After three years of near-obsessive focus on launch vehicles leading to the next-generation Ariane 6 rocket, France turns its attention to satellites.
The head of Europe’s Arianespace launch consortium on May 12 said the company can beat competitor SpaceX in the open market with a euro/dollar exchange rate at today’s levels and the planned 5-6 percent reduction in Ariane 5 rocket production and launch costs.
CNES awarded Airbus Defence and Space a contract worth 30 million euros to build the spacecraft platform and perform payload integration for the French-German Merlin methane-monitoring satellite.
Arianespace will use a Vega to launch Peru’s high-resolution optical reconnaissance satellite in the first half of 2016 under a contract signed March 25 with Airbus, the satellite’s builder.
The principal beneficiaries of the government program have been France’s two main satellite prime contractors, Airbus Defence and Space, and Thales Alenia Space.
French space minister Genevieve Fioraso on March 5 resigned from her position, citing health reasons that had been known for several months.
Just when it appeared as though European countries, despite all good intentions, were incapable of collaborating more closely on operational satellite programs, along comes word that Germany is buying into France’s next-generation optical satellite reconnaissance system.
European governments appear to have missed a big opportunity for costs savings with the French Defense Ministry’s decision to move ahead with plans to procure a pair of dedicated military communications satellites from a pair of domestic manufacturers.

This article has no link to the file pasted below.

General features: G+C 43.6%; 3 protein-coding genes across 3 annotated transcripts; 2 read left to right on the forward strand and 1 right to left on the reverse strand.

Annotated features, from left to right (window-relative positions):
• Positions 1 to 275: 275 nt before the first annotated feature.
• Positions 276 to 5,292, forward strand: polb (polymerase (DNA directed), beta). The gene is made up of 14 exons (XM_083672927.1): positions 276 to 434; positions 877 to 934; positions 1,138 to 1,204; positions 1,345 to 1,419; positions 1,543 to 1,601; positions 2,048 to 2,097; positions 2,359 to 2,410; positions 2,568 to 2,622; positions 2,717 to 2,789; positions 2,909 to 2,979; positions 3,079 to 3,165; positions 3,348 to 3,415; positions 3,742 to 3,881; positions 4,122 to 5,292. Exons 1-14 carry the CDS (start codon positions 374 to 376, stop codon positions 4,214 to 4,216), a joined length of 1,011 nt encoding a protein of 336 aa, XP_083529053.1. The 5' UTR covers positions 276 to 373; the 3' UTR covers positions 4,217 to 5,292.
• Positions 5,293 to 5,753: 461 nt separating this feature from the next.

The French Defense Ministry will order two military telecommunications satellites from French prime contractors in the coming weeks in a conventional procurement that likely will divide the work between Airbus Defence and Space, and Thales Alenia Space.
Even as it struggles to align its military space goals with a 2015 budget that has not been fully secured, the French Defense Ministry has tapped Airbus and Thales for initial work on France’s first operational eavesdropping satellite.
The French government will reform its Coface export-credit agency to enable it to offer financial backing to satellite projects at the same rates as its American counterpart, France’s space minister said Nov. 11
France’s space minister said Ariane’s U.S. competitors are all but “dumping” their rockets on the commercial market.
The French Defense Ministry said its planned electronic-intelligence satellite and next-generation military telecommunications satellite systems have survived a rough arbitrage of France’s budget and would be under contract in 2015.